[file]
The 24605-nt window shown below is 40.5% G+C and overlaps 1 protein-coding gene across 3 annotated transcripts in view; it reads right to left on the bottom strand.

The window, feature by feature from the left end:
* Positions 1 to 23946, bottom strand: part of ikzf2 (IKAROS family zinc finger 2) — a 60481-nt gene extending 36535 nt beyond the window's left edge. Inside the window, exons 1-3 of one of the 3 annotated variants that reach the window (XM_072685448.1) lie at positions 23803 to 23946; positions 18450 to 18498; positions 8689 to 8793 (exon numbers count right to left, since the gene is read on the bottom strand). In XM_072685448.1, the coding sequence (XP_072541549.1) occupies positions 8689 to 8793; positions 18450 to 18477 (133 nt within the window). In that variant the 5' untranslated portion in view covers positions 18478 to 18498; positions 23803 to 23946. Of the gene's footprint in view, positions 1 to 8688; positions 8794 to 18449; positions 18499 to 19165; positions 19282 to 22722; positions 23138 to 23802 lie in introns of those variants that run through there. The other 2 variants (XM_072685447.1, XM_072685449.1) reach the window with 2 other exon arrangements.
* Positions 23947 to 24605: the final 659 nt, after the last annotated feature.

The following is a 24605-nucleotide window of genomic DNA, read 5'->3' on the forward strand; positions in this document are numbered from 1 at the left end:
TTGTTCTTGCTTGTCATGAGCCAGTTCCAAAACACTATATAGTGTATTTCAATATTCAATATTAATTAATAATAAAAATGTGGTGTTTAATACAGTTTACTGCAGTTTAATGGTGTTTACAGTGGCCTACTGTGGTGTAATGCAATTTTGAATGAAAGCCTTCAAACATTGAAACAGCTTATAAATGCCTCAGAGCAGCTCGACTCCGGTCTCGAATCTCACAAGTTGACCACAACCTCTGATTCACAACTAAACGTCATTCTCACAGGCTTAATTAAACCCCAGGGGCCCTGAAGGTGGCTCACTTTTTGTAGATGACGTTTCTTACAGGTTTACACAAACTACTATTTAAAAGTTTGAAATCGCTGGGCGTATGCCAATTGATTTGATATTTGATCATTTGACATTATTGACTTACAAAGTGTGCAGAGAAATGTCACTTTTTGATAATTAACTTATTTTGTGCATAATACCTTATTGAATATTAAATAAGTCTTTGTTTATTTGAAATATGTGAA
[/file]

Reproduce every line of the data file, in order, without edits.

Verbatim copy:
The 24605-nt window shown below is 40.5% G+C and overlaps 1 protein-coding gene across 3 annotated transcripts in view; it reads right to left on the bottom strand.

The window, feature by feature from the left end:
* Positions 1 to 23946, bottom strand: part of ikzf2 (IKAROS family zinc finger 2) — a 60481-nt gene extending 36535 nt beyond the window's left edge. Inside the window, exons 1-3 of one of the 3 annotated variants that reach the window (XM_072685448.1) lie at positions 23803 to 23946; positions 18450 to 18498; positions 8689 to 8793 (exon numbers count right to left, since the gene is read on the bottom strand). In XM_072685448.1, the coding sequence (XP_072541549.1) occupies positions 8689 to 8793; positions 18450 to 18477 (133 nt within the window). In that variant the 5' untranslated portion in view covers positions 18478 to 18498; positions 23803 to 23946. Of the gene's footprint in view, positions 1 to 8688; positions 8794 to 18449; positions 18499 to 19165; positions 19282 to 22722; positions 23138 to 23802 lie in introns of those variants that run through there. The other 2 variants (XM_072685447.1, XM_072685449.1) reach the window with 2 other exon arrangements.
* Positions 23947 to 24605: the final 659 nt, after the last annotated feature.

The following is a 24605-nucleotide window of genomic DNA, read 5'->3' on the forward strand; positions in this document are numbered from 1 at the left end:
TTGTTCTTGCTTGTCATGAGCCAGTTCCAAAACACTATATAGTGTATTTCAATATTCAATATTAATTAATAATAAAAATGTGGTGTTTAATACAGTTTACTGCAGTTTAATGGTGTTTACAGTGGCCTACTGTGGTGTAATGCAATTTTGAATGAAAGCCTTCAAACATTGAAACAGCTTATAAATGCCTCAGAGCAGCTCGACTCCGGTCTCGAATCTCACAAGTTGACCACAACCTCTGATTCACAACTAAACGTCATTCTCACAGGCTTAATTAAACCCCAGGGGCCCTGAAGGTGGCTCACTTTTTGTAGATGACGTTTCTTACAGGTTTACACAAACTACTATTTAAAAGTTTGAAATCGCTGGGCGTATGCCAATTGATTTGATATTTGATCATTTGACATTATTGACTTACAAAGTGTGCAGAGAAATGTCACTTTTTGATAATTAACTTATTTTGTGCATAATACCTTATTGAATATTAAATAAGTCTTTGTTTATTTGAAATATGTGAA